Early home PCs usually had a floppy disk and a simple hard drive controller. Later, IDE hard drives became the defacto standard. Of course, these days, you are more likely to find some version of SATA and — lately — NVME connectors. But a standard predating all of this was very common in high-end systems: SCSI. [RetroBytes] recently did a video on the bus which he calls the “USB of the 80s.”
Historically, Shugart — a maker of disks — was tired of producing custom drive electronics for each device they made. Instead, they made disks with a standard interface and then produced a single interface board for each computer they wanted to support. The interface was very generic, and they were able to get it standardized with ANSI — an early example of the benefit of opening up a standard.
SCSI could connect to many things besides disks, like scanners and tape drives. You could even find SCSI to network adapters. It was fast for its day, too. There were also updated standards that pushed performance higher over time. In addition to a standard hardware interface, most SCSI devices didn’t need special device drivers.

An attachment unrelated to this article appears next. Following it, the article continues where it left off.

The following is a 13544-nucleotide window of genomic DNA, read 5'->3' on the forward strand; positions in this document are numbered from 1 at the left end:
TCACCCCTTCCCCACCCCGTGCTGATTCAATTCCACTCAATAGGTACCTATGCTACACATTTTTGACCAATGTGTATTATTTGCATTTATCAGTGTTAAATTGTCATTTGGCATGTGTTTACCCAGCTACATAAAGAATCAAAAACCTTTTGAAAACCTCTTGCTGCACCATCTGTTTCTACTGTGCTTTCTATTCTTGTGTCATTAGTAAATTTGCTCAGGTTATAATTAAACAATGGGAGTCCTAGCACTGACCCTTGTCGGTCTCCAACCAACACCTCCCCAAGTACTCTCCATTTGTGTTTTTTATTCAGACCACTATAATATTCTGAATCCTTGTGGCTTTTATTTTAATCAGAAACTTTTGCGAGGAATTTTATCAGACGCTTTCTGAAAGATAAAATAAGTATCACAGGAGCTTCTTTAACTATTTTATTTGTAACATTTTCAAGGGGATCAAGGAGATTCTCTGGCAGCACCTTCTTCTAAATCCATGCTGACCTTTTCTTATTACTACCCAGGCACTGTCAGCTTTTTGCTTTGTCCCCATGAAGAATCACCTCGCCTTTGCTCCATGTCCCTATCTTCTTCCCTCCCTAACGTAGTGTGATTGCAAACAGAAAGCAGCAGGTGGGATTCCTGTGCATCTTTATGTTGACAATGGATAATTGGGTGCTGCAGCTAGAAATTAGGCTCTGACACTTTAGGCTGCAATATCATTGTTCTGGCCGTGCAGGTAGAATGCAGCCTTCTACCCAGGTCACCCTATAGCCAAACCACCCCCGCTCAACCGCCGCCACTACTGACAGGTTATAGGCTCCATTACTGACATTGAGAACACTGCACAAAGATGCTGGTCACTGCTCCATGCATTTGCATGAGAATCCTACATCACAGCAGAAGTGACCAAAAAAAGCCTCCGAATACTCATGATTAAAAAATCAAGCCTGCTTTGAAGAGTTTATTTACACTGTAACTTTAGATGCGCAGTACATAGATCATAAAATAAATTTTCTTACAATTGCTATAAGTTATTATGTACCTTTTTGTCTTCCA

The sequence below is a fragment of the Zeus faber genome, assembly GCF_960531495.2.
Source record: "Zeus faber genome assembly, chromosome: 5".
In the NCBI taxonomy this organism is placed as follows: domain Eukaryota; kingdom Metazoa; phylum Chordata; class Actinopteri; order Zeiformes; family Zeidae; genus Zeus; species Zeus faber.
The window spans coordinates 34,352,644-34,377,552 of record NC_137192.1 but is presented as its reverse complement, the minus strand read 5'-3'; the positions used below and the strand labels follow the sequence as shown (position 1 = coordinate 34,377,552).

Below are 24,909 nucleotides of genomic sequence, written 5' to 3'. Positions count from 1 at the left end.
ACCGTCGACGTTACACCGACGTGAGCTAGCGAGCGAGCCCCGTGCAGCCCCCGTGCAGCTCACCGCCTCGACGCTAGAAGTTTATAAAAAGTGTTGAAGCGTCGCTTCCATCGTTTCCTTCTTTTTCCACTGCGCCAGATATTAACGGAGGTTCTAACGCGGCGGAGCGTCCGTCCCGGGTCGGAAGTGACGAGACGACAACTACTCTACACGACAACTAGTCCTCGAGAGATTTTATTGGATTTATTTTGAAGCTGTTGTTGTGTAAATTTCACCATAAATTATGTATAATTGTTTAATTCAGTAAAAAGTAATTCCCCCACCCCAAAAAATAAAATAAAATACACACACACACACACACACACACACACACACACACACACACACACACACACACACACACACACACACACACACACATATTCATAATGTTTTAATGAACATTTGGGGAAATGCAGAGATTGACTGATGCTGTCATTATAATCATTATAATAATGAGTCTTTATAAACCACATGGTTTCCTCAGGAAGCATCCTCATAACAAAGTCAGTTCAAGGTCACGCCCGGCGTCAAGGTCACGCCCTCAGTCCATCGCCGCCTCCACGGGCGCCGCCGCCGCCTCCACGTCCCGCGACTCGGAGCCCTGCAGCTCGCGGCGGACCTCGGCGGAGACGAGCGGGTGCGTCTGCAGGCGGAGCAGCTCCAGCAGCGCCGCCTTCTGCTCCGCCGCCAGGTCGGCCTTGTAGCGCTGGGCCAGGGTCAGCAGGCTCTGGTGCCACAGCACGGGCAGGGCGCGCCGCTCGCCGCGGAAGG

There were a few cheap SCSI host adapters for the PC, like the Seagate ST01 and ST02, but they weren’t good performers. Fast interfaces were pretty expensive. The other hard drive connectors were cheaper and didn’t require complicated termination and expensive cables. So SCSI rapidly lost ground in the PC, and as the PC market grew, it started pushing out SCSI in personal computers. But high-end workstations used SCSI because it performed better, and [RetroBytes] has an extensive explanation of why it was faster than early hard drive standards.
The video does a nice job of showing off some grand old hardware and many use cases for SCSI like RAID arrays and shared storage. If you have the urge to walk down memory lane or you like learning about old technology, this video is worth a read. SCSI is still around, by the way, although now it is a serial standard that is very similar to SATA. It just isn’t nearly as prevalent as it used to be. You can bridge USB and SCSI, if you can find the hardware. You can also put today’s tiny computers on the bus and have them pretend to be disk drives.